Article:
Transmitter (top) and receiver (bottom) circuits.
I’ve previously described the power supply and transmitter for my acoustic modem.
The receiver circuit completes the modem’s hardware design. It is simply a two-stage amplifier that gives a total gain of about 2000, in series with a band-pass filter.
The acoustic transducer produces a beautiful sine wave with nearly no noise. I found that I could apply a huge gain to its output and the amplifier’s output would still be clean: the raw (unfiltered) output has a 5 V offset, and the signal fits into the 5 V above the offset. In other words, the output is at -5 V when idle and peaks at around 0 V when the receiver receives a signal.
The goal is for the receiver to output a signal that is around -10 V when idle and peaks at -5 V when it receives a signal. These voltages correspond respectively to logic low and high on the microcontroller.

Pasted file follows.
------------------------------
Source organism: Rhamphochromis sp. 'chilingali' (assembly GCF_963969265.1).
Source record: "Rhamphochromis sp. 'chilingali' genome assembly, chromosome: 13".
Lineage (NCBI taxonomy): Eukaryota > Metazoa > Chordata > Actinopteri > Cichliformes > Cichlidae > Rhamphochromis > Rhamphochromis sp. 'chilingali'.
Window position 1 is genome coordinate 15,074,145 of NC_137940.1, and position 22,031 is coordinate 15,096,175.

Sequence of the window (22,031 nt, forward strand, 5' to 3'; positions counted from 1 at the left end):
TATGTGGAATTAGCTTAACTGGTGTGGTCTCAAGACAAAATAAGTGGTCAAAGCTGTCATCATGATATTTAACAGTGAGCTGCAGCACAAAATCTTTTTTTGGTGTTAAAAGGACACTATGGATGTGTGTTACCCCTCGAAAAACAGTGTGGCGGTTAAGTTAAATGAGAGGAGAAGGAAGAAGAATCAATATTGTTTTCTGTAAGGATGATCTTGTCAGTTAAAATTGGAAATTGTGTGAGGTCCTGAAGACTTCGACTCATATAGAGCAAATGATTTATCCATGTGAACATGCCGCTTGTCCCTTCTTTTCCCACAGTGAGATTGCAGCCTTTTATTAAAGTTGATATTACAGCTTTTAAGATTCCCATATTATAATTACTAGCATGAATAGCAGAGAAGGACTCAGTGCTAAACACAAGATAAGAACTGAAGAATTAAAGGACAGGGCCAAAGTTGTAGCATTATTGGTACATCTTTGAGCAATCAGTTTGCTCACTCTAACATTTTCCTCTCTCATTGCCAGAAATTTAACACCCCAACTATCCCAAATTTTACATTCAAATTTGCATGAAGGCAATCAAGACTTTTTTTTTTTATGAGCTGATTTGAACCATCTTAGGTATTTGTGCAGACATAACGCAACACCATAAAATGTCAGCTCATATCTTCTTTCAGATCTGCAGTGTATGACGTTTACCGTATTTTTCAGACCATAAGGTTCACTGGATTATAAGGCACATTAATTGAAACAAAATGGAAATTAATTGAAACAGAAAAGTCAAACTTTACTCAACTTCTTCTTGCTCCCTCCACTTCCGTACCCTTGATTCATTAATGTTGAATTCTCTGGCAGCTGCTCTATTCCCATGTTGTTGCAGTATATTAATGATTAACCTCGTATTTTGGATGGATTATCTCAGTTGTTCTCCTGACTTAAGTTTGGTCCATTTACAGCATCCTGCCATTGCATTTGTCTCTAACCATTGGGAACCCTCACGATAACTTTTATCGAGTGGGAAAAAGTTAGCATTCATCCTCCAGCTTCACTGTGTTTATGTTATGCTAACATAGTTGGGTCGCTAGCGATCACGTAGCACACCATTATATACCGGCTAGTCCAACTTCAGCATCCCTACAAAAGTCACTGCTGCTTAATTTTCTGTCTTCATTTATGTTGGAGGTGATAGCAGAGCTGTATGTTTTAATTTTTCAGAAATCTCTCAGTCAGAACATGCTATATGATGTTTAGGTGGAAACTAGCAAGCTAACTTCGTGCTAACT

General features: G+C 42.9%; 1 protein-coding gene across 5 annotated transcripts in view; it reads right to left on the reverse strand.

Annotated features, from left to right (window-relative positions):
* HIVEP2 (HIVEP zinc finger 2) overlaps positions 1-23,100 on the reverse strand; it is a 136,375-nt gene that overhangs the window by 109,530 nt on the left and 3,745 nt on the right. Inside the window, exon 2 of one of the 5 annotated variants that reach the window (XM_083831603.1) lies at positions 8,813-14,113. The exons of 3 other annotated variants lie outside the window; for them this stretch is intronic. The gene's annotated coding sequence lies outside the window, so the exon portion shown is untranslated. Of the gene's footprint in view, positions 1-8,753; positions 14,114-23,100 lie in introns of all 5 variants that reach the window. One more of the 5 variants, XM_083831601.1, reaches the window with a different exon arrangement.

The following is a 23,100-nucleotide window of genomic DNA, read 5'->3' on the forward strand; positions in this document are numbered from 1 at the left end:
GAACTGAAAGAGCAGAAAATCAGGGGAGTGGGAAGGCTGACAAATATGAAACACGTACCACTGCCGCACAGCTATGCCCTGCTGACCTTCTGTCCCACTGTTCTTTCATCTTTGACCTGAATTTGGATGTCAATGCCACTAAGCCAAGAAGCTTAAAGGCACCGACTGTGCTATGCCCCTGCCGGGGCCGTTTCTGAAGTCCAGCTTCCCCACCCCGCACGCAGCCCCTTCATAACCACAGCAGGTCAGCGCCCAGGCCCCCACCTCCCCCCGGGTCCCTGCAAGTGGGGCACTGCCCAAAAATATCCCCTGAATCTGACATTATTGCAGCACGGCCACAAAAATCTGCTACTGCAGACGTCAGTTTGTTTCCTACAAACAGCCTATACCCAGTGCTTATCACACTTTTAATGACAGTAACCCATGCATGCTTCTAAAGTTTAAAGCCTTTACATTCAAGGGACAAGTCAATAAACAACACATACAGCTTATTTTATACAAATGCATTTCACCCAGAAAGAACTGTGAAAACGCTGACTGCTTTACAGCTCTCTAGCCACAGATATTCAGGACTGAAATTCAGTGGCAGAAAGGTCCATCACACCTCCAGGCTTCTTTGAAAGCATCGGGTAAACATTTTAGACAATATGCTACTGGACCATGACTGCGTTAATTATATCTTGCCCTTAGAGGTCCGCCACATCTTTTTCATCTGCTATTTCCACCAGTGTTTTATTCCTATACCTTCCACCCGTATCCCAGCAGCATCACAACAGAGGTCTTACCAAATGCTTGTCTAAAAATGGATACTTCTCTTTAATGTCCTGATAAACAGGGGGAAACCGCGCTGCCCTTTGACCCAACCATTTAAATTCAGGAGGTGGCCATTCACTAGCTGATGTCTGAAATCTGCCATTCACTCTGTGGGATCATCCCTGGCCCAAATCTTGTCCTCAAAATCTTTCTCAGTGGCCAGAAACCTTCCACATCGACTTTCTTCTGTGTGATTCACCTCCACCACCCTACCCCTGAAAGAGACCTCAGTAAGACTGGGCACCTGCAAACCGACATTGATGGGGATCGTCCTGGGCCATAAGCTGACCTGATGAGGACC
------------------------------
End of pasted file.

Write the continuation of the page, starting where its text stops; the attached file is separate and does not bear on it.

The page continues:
The old guitar tuner I made works fine, but I’m thinking of some improvements:
- The first priority is to switch the power supply from a 16 mm coin cell to a 20 mm coin cell. 20 mm cells are way easier to find: the dollar store down the street carries 2032 cells (2032 means 20 mm diameter, 3.2 mm height), but 1632 cells are expensive and hard to find. Right now I’m clamping a 3x AA battery holder to the tuner’s + and – power pins, which is not comfortable.
- The rotary switch is too expensive. A 0.1″ two-row header with a jumper to select the tuner’s frequency will be cheaper, and won’t be an ugly blue box. This is still not as flexible as the 7-segment display the original project used.
- I’d like to use a low profile DIP switch to turn the power on and off instead of (or in addition to) mucking around with sleep mode.
- It would be cool to use a surface mount microcontroller and crystal. Getting an STK 600 routing card for 14-pin SOIC AVR chips might be worth it if I find money somewhere.
I considered replacing the microcontroller with a 555 timer, but I don’t think the 555 timer will generate sufficiently precise frequencies because of the tolerances in the resistors and capacitors.